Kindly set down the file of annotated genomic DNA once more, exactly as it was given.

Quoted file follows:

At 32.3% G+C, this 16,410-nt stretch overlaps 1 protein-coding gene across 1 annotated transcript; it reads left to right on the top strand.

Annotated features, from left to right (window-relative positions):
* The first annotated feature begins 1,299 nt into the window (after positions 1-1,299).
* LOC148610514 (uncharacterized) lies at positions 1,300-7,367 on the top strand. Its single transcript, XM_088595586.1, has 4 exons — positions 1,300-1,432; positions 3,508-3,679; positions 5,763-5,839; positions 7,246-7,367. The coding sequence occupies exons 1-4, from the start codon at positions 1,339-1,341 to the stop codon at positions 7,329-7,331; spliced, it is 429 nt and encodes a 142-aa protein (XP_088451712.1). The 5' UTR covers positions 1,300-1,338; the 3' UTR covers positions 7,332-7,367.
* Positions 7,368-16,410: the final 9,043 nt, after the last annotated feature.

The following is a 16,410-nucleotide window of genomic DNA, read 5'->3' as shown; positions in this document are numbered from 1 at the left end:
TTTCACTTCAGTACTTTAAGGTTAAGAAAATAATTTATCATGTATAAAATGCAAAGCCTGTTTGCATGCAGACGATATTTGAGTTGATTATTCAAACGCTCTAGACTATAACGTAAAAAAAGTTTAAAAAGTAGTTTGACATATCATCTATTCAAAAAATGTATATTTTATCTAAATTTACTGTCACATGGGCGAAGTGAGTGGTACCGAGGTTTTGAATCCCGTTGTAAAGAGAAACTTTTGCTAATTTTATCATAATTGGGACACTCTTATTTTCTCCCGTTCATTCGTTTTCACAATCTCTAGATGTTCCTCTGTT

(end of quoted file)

At 32.3% G+C, this 16,410-nt stretch overlaps 1 protein-coding gene across 1 annotated transcript; it reads left to right on the top strand.

Annotated features, from left to right (window-relative positions):
* The first annotated feature begins 1,299 nt into the window (after positions 1-1,299).
* LOC148610514 (uncharacterized) lies at positions 1,300-7,367 on the top strand. Its single transcript, XM_088595586.1, has 4 exons — positions 1,300-1,432; positions 3,508-3,679; positions 5,763-5,839; positions 7,246-7,367. The coding sequence occupies exons 1-4, from the start codon at positions 1,339-1,341 to the stop codon at positions 7,329-7,331; spliced, it is 429 nt and encodes a 142-aa protein (XP_088451712.1). The 5' UTR covers positions 1,300-1,338; the 3' UTR covers positions 7,332-7,367.
* Positions 7,368-16,410: the final 9,043 nt, after the last annotated feature.

The following is a 16,410-nucleotide window of genomic DNA, read 5'->3' as shown; positions in this document are numbered from 1 at the left end:
TTTCACTTCAGTACTTTAAGGTTAAGAAAATAATTTATCATGTATAAAATGCAAAGCCTGTTTGCATGCAGACGATATTTGAGTTGATTATTCAAACGCTCTAGACTATAACGTAAAAAAAGTTTAAAAAGTAGTTTGACATATCATCTATTCAAAAAATGTATATTTTATCTAAATTTACTGTCACATGGGCGAAGTGAGTGGTACCGAGGTTTTGAATCCCGTTGTAAAGAGAAACTTTTGCTAATTTTATCATAATTGGGACACTCTTATTTTCTCCCGTTCATTCGTTTTCACAATCTCTAGATGTTCCTCTGTT